The film we are about to see makes a very eloquent and convincing case for investing in and educating girls. It also illustrates many of the very real challenges facing young women around the world. There are a couple of stories I’d like to highlight. The story of Yasmin gives a clear example of why every country – Swaziland included – needs legislation protecting women and girls. In her case, the system that should protect her initially treats her with suspicion and contempt, then seeks to dismiss her case with money rather than justice. The law should be on her side, but her mother has to appeal for justice. The law should be on the side of Swazi women and girls who face similar situations.
In the story of Asmera, it is a young man in her family – her brother – who will defend her right to say no to a forced marriage and to stay in school. This is a perfect illustration of the fact that gender-based violence and women’s rights more broadly, are not “women’s issues.” They are everyone’s issues. They are human rights issues. Men must be just as active as women in promoting equality and combatting gender-based violence. We can all work within our own spheres of influence to advance the rights of women and girls. We will certainly all benefit if we do.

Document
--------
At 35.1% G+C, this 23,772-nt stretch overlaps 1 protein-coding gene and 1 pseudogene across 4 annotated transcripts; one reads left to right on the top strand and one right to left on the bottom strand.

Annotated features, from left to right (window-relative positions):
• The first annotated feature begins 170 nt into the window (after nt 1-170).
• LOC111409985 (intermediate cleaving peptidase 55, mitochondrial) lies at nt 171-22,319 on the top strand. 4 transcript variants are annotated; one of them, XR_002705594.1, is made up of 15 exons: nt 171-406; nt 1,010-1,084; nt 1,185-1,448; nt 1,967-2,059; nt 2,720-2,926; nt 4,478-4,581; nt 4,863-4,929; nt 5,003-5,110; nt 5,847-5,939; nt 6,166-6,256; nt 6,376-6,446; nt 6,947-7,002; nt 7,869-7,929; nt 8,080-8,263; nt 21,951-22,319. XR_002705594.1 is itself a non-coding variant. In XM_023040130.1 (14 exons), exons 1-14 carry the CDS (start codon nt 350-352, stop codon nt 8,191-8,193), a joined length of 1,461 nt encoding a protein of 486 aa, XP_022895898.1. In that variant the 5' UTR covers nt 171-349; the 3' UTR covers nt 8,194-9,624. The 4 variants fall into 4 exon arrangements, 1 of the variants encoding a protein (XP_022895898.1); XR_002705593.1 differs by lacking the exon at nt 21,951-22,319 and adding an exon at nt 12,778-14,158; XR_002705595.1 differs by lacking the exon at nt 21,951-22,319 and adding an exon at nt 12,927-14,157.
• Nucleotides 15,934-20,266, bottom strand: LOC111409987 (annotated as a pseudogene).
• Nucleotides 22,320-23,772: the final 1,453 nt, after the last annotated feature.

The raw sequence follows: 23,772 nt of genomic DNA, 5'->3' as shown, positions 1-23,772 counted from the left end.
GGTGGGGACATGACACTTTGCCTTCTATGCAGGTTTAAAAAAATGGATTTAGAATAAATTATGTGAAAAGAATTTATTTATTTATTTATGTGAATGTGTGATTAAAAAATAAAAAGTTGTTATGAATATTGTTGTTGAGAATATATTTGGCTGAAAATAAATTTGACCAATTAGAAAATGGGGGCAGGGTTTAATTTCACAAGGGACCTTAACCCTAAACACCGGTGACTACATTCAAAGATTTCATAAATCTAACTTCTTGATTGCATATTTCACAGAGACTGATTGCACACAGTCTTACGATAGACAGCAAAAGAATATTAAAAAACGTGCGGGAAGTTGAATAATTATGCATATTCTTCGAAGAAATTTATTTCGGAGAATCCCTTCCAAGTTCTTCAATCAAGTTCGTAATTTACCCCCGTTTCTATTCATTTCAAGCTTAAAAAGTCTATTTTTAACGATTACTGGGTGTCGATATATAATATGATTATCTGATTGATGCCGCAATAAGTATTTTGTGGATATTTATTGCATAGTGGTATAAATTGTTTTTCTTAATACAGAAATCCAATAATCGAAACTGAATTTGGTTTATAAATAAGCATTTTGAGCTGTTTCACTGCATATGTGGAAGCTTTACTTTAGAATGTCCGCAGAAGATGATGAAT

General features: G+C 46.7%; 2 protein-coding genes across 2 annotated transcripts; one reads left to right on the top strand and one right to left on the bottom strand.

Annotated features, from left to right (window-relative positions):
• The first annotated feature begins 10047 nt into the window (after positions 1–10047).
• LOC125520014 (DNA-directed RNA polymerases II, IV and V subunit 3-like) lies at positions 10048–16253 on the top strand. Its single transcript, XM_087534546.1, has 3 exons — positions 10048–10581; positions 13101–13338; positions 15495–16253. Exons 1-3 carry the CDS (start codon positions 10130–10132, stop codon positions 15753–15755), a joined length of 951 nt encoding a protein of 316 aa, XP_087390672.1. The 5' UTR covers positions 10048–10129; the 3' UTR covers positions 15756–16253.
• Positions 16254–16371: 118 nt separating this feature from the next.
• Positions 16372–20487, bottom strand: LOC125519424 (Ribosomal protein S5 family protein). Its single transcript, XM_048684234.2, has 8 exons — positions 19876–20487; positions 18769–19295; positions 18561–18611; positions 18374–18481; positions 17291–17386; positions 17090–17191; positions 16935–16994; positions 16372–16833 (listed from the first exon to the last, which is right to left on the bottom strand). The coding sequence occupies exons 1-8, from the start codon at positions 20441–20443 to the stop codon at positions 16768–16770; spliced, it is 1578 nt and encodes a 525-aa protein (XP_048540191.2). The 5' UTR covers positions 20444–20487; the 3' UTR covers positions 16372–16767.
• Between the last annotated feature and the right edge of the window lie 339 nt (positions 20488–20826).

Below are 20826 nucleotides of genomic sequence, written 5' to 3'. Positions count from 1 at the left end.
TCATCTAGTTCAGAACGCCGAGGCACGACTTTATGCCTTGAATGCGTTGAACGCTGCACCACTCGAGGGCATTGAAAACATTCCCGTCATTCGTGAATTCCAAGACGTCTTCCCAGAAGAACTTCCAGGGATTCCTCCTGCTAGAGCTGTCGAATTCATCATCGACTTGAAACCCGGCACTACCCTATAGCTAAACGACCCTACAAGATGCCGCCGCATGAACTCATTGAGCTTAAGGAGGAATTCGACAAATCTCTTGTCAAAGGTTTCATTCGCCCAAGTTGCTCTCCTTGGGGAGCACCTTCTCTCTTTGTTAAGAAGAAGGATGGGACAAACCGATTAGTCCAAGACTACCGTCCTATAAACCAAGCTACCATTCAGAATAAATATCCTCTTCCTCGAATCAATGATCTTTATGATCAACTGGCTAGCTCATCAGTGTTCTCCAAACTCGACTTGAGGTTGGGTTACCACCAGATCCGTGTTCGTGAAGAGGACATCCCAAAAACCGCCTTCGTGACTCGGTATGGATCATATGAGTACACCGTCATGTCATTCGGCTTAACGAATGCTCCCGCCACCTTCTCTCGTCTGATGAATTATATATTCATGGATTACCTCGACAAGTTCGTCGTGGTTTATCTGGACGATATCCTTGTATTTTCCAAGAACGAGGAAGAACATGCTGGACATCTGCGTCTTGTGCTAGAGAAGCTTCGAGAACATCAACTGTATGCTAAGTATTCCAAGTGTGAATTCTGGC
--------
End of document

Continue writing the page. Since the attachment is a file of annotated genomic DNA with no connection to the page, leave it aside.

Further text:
As you watch these two stories, I would encourage you to think about a story that has been in the Swazi press over the past couple weeks. Kombi drivers and conductors in Manzini are sexually abusing primary school pupils. The perpetrators of this abuse want to pretend it is romance. But these are primary school pupils, many of whom would be under the age of 16, which is the age of sexual consent for girls in Swaziland. So what is really happening at the bus rank in Manzini needs to be called its proper, ugly name – rape. I applaud the courageous teacher who took this story to the media because she was not getting a response from the police. And I applaud the Swazi Observer for some quite thorough stories on this phenomenon. But this story makes my blood boil, in part because of the callous way in which the drivers and conductors speak as if they are free to seek out young girls because older women rebuff their advances. And my blood pressure goes up another notch when school officials suggest that this is bad behavior on the part of the students, blaming the victims for the crimes committed against them. Then up another notch when the police say it is difficult to act on such cases, and propose school programs to raise awareness among children rather than jail time for the men who have violated both these children and Swazi law. How much worse does this have to get before more teachers decide to take action, before the police find ways to hold these violators to account, before citizens stand up to the sexual predations of the drivers and conductors?